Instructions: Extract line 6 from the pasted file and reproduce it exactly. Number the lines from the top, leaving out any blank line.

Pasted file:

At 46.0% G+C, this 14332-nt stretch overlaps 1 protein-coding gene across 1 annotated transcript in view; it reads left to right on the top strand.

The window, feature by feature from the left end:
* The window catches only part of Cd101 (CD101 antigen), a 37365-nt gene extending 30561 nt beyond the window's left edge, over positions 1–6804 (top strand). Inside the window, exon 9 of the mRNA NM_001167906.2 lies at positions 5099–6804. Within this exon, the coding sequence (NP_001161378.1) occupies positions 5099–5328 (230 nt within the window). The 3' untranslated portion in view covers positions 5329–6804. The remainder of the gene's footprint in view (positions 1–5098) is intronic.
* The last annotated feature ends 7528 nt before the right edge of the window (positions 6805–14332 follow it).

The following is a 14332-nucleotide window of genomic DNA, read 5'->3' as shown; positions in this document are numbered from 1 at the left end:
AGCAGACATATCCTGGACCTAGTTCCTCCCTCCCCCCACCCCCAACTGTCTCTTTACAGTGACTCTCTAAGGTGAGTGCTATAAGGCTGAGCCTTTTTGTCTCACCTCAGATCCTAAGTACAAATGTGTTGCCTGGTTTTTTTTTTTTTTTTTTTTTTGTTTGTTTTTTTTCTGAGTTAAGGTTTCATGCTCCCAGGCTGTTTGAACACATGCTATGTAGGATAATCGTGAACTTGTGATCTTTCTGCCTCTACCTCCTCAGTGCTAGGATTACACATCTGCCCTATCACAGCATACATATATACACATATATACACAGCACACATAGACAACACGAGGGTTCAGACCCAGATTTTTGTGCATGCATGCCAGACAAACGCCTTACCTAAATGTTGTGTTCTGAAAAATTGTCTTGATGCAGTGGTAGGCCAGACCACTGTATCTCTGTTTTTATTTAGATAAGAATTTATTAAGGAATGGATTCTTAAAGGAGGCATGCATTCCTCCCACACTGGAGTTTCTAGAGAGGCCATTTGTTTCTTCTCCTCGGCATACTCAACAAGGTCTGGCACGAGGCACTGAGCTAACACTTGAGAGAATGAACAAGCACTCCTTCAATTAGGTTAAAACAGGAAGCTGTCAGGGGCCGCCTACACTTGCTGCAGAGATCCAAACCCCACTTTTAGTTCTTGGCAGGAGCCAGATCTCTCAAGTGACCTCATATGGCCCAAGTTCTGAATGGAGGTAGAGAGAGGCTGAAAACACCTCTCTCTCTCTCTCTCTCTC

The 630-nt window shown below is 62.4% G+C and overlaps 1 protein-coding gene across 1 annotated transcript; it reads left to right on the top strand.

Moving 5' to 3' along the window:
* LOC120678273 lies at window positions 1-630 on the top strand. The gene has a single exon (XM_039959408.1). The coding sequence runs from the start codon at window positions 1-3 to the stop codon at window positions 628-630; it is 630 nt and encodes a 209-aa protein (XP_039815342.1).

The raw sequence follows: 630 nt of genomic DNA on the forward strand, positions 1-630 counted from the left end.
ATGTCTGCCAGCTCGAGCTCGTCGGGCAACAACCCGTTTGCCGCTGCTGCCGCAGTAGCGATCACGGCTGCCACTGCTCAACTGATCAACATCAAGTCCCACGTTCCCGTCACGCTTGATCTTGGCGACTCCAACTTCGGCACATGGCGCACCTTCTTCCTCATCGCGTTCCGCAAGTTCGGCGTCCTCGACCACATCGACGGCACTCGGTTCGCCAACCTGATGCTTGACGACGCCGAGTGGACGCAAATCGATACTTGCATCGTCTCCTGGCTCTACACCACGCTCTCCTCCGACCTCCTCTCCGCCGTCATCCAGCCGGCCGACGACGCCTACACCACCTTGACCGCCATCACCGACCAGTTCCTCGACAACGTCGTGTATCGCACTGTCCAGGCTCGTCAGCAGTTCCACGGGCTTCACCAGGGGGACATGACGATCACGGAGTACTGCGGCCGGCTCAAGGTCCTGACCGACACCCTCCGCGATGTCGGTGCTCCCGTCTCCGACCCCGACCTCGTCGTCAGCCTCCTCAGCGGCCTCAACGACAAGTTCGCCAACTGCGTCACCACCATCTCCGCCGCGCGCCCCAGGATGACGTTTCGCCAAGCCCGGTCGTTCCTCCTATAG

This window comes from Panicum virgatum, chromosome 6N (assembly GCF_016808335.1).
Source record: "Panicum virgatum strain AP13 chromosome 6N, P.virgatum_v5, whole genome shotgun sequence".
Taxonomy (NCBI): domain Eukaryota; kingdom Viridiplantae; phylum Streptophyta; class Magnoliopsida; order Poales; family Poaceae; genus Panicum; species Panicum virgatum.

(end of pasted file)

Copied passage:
AGCAGACATATCCTGGACCTAGTTCCTCCCTCCCCCCACCCCCAACTGTCTCTTTACAGTGACTCTCTAAGGTGAGTGCTATAAGGCTGAGCCTTTTTGTCTCACCTCAGATCCTAAGTACAAATGTGTTGCCTGGTTTTTTTTTTTTTTTTTTTTTTGTTTGTTTTTTTTCTGAGTTAAGGTTTCATGCTCCCAGGCTGTTTGAACACATGCTATGTAGGATAATCGTGAACTTGTGATCTTTCTGCCTCTACCTCCTCAGTGCTAGGATTACACATCTGCCCTATCACAGCATACATATATACACATATATACACAGCACACATAGACAACACGAGGGTTCAGACCCAGATTTTTGTGCATGCATGCCAGACAAACGCCTTACCTAAATGTTGTGTTCTGAAAAATTGTCTTGATGCAGTGGTAGGCCAGACCACTGTATCTCTGTTTTTATTTAGATAAGAATTTATTAAGGAATGGATTCTTAAAGGAGGCATGCATTCCTCCCACACTGGAGTTTCTAGAGAGGCCATTTGTTTCTTCTCCTCGGCATACTCAACAAGGTCTGGCACGAGGCACTGAGCTAACACTTGAGAGAATGAACAAGCACTCCTTCAATTAGGTTAAAACAGGAAGCTGTCAGGGGCCGCCTACACTTGCTGCAGAGATCCAAACCCCACTTTTAGTTCTTGGCAGGAGCCAGATCTCTCAAGTGACCTCATATGGCCCAAGTTCTGAATGGAGGTAGAGAGAGGCTGAAAACACCTCTCTCTCTCTCTCTCTCTC